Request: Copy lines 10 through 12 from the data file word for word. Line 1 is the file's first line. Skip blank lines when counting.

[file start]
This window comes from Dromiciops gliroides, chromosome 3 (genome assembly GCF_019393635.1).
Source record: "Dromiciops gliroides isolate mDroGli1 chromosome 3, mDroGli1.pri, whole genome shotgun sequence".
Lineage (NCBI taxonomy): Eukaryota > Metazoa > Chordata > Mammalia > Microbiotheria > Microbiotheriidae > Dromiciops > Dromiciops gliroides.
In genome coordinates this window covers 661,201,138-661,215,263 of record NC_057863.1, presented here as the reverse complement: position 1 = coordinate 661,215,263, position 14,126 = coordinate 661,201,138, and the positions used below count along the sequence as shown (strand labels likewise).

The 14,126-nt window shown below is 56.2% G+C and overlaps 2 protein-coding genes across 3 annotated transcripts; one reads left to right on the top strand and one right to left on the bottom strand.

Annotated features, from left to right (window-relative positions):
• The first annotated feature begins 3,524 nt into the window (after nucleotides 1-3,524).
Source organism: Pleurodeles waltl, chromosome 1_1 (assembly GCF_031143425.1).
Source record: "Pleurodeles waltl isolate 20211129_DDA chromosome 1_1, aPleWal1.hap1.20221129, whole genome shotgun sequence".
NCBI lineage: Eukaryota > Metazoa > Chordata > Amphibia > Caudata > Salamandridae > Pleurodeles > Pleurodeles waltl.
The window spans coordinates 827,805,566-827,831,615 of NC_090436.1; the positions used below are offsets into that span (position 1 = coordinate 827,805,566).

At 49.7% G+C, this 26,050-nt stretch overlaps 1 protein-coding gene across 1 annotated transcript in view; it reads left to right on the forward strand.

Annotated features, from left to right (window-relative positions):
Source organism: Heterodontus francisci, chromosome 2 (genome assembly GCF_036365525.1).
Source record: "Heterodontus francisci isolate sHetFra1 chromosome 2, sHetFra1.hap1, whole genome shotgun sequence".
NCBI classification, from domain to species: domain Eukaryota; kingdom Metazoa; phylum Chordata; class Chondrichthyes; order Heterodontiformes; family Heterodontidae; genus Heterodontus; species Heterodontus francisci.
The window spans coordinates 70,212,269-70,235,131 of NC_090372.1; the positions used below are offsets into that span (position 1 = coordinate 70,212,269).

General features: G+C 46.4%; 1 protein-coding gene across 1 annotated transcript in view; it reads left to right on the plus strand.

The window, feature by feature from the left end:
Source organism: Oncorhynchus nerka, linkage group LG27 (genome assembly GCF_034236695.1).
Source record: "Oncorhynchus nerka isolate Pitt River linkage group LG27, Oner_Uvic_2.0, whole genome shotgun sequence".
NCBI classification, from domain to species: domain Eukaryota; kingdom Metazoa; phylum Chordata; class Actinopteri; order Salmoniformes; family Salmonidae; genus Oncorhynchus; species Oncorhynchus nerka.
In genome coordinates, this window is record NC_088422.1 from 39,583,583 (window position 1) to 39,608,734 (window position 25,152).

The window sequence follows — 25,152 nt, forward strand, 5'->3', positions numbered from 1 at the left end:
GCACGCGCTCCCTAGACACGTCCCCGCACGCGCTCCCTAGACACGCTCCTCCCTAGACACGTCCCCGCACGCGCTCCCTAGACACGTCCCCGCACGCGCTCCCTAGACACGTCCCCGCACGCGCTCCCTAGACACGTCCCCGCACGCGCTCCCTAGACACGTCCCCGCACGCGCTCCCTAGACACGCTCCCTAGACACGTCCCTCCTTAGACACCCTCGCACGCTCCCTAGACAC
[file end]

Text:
NCBI lineage: Eukaryota > Metazoa > Chordata > Amphibia > Caudata > Salamandridae > Pleurodeles > Pleurodeles waltl.
The window spans coordinates 827,805,566-827,831,615 of NC_090436.1; the positions used below are offsets into that span (position 1 = coordinate 827,805,566).

At 49.7% G+C, this 26,050-nt stretch overlaps 1 protein-coding gene across 1 annotated transcript in view; it reads left to right on the forward strand.